Cyber security, building resilient and adaptable supply chains, various forms of data protection and sovereignty-related issues will emerge as “big drivers for technology spend globally”, the 51-year-old chief executive officer said in an interaction with ET.
India’s largest software services company is aiming for “profit-driven growth,” as it looks to double its revenue to $50 billion by the end of the decade. “We are closer to a cycle than a sports car. It’s not about the speed rush, it’s organic growth and we know that balance is more important than the sport,” Gopinathan said.
The $25.7 billion software giant expects to match double-digit growth with margins of 26-28%.
In the financial year 2022, TCS grew 15.9% on the back of record deal wins amounting to $34.6 billion for the full year with nearly a third coming in during the final quarter. In comparison, rival Infosys grew 19.7% but clocked lower operating margin at 23% compared with 25.3% reported by TCS.
“The theme that technology will be an increasing percentage of (business) spends is unlikely to get challenged for the next many years,” the TCS chief executive officer and managing director said.
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Given that the Tata Group company is “quite narrowly focused” on the western hemisphere and the opportunities there are “100-fold compared to anywhere else”, it has little to fear from the ongoing geopolitical strife, according to Gopinathan.
“The US is our primary market. The US, UK and Western Europe together account for 80-85% of our business,” he said. TCS has no presence in Russia, Ukraine and Belarus and has minimal operations in parts of Asia. “Japan, Australia and India, US, UK, Europe that’s pretty much 90-95% of our business,” he added.
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However, the ongoing Russia-Ukraine conflict has accelerated the need for dual trading systems and dual (business) ecosystems which will need to be kept mutually independent and technology will increasingly play a bigger role to enable such a world order, Gopinathan pointed out.
From fiscal 2018 to 2022, the Mumbai-headquartered company has seen revenue expand by 30% and last September, it crossed the $200 billion mark in market capitalization, making it second only to Accenture by this metric among global IT services companies.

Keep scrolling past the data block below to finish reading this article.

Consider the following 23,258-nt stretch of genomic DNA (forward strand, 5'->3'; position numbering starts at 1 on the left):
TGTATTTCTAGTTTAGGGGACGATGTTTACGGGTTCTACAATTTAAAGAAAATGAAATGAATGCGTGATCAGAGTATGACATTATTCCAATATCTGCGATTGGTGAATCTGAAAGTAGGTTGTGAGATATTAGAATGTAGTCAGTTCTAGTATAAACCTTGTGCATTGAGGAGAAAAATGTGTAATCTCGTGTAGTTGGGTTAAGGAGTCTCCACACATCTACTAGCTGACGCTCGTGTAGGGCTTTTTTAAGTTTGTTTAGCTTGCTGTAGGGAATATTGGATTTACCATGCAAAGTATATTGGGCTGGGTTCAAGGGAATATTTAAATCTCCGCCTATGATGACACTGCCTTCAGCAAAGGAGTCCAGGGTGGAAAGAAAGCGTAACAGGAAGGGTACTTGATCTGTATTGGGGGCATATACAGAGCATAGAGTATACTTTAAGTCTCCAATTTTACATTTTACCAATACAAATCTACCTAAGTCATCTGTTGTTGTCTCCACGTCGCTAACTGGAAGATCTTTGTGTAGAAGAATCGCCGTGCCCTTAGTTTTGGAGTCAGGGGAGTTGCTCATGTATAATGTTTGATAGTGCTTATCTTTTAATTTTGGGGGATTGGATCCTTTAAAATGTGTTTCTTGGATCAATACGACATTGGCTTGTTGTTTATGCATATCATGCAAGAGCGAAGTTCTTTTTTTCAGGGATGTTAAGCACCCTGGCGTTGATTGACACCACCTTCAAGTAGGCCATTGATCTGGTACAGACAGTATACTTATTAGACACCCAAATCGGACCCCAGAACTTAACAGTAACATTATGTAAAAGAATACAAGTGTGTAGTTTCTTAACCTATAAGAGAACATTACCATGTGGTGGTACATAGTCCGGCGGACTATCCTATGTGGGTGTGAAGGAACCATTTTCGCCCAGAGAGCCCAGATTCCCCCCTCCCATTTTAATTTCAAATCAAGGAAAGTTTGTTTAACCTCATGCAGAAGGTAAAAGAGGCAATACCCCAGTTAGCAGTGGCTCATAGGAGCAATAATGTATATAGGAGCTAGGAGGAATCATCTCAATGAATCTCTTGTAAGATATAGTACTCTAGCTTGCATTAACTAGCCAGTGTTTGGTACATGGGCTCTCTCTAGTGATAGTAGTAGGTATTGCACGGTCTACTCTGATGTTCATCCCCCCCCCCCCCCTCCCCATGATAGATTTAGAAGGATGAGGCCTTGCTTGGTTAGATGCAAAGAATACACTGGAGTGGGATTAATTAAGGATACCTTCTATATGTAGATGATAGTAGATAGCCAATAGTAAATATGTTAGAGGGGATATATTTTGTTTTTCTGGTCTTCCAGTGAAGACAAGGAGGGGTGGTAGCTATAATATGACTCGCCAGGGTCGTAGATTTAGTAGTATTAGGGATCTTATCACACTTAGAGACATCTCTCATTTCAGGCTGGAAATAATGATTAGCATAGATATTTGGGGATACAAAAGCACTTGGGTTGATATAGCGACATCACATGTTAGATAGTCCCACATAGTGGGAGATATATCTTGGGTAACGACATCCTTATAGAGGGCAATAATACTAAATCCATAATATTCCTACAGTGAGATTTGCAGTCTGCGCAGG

Further, as global business moves towards a “post-pandemic world”, companies are now discussing transformation agendas instead of coping mechanisms.
“This year the dialogue is a lot more about where the growth opportunities are, where the transformations are, that is the big shift that has happened,” according to Gopinathan.
India, which he described as “very much a local tech story (and) not an imported technology story”, has “allowed free capital flows” unlike China which “forced localization of ownership” he said while pointing to companies like Flipkart — acquired by Walmart — or Zomato or Swiggy, which are all locally built.
“The digital transformation of India — both public and corporate — has been entirely executed locally and that is why we are so uniquely placed among all emerging markets,” Gopinathan said as he called out the country’s digital payment infrastructure for special mention.
“Today people are putting wrappers on that payment infrastructure and putting a brand around it. Many of the global brands are doing a much better job advertising it on TV, but the underlying rail which makes it possible is locally (built),” he said .
While it has taken the Tata Group company – established in 1968 – over 50-odd years to reach the $25-billion mark, Gopinathan’s ambitious target to double revenue this decade is built around a company-wide organization rejig that was kicked off earlier this month . The strategy includes betting big on partnering customers on their transformation journeys as they navigate a more uncertain world and fast changing technology landscape.
“Today we have about 1,200-odd customers. When we double, we want to (have) let’s say, 2,000 or 2,500-odd customers. But we want to make sure that the level of service that we are able to provide to all of them is equal or better than where we are today,” he said.
This includes TCS’s ambitions to snag more business from its parent group such as from iconic Air India. While TCS may have a natural advantage, “as with all our group companies, we have fought hard and won, so we can’t presume that we’ll have it automatically”, Gopinathan said.
“We have a trusted relationship that we can leverage but beyond that we need to earn our right. So, Air India is still at early stages of that dialogue,” he said.